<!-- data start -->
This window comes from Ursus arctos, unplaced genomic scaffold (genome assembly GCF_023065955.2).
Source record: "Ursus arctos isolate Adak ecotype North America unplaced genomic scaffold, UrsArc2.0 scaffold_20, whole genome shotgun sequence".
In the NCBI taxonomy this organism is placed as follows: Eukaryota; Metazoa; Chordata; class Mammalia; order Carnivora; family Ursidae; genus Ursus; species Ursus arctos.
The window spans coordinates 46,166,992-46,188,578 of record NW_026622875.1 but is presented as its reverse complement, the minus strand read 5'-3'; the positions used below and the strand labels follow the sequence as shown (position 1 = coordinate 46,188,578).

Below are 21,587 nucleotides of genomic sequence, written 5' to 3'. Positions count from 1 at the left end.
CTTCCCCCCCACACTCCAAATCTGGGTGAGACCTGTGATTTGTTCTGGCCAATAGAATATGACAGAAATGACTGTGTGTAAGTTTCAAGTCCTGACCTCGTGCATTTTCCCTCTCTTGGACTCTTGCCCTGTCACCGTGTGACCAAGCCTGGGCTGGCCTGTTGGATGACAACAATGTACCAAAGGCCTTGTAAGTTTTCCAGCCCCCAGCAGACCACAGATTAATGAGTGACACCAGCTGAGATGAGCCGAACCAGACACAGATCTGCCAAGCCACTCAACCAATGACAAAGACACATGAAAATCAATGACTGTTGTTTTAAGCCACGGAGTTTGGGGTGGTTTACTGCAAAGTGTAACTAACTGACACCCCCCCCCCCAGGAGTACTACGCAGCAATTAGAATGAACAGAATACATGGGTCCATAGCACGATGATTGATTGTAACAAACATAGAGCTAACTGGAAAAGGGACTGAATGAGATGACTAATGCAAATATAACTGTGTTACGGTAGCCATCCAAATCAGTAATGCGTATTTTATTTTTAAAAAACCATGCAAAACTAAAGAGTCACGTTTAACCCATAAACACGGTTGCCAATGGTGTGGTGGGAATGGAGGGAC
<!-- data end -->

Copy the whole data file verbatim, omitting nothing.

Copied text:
This window comes from Ursus arctos, unplaced genomic scaffold (genome assembly GCF_023065955.2).
Source record: "Ursus arctos isolate Adak ecotype North America unplaced genomic scaffold, UrsArc2.0 scaffold_20, whole genome shotgun sequence".
In the NCBI taxonomy this organism is placed as follows: Eukaryota; Metazoa; Chordata; class Mammalia; order Carnivora; family Ursidae; genus Ursus; species Ursus arctos.
The window spans coordinates 46,166,992-46,188,578 of record NW_026622875.1 but is presented as its reverse complement, the minus strand read 5'-3'; the positions used below and the strand labels follow the sequence as shown (position 1 = coordinate 46,188,578).

Below are 21,587 nucleotides of genomic sequence, written 5' to 3'. Positions count from 1 at the left end.
CTTCCCCCCCACACTCCAAATCTGGGTGAGACCTGTGATTTGTTCTGGCCAATAGAATATGACAGAAATGACTGTGTGTAAGTTTCAAGTCCTGACCTCGTGCATTTTCCCTCTCTTGGACTCTTGCCCTGTCACCGTGTGACCAAGCCTGGGCTGGCCTGTTGGATGACAACAATGTACCAAAGGCCTTGTAAGTTTTCCAGCCCCCAGCAGACCACAGATTAATGAGTGACACCAGCTGAGATGAGCCGAACCAGACACAGATCTGCCAAGCCACTCAACCAATGACAAAGACACATGAAAATCAATGACTGTTGTTTTAAGCCACGGAGTTTGGGGTGGTTTACTGCAAAGTGTAACTAACTGACACCCCCCCCCCCAGGAGTACTACGCAGCAATTAGAATGAACAGAATACATGGGTCCATAGCACGATGATTGATTGTAACAAACATAGAGCTAACTGGAAAAGGGACTGAATGAGATGACTAATGCAAATATAACTGTGTTACGGTAGCCATCCAAATCAGTAATGCGTATTTTATTTTTAAAAAACCATGCAAAACTAAAGAGTCACGTTTAACCCATAAACACGGTTGCCAATGGTGTGGTGGGAATGGAGGGAC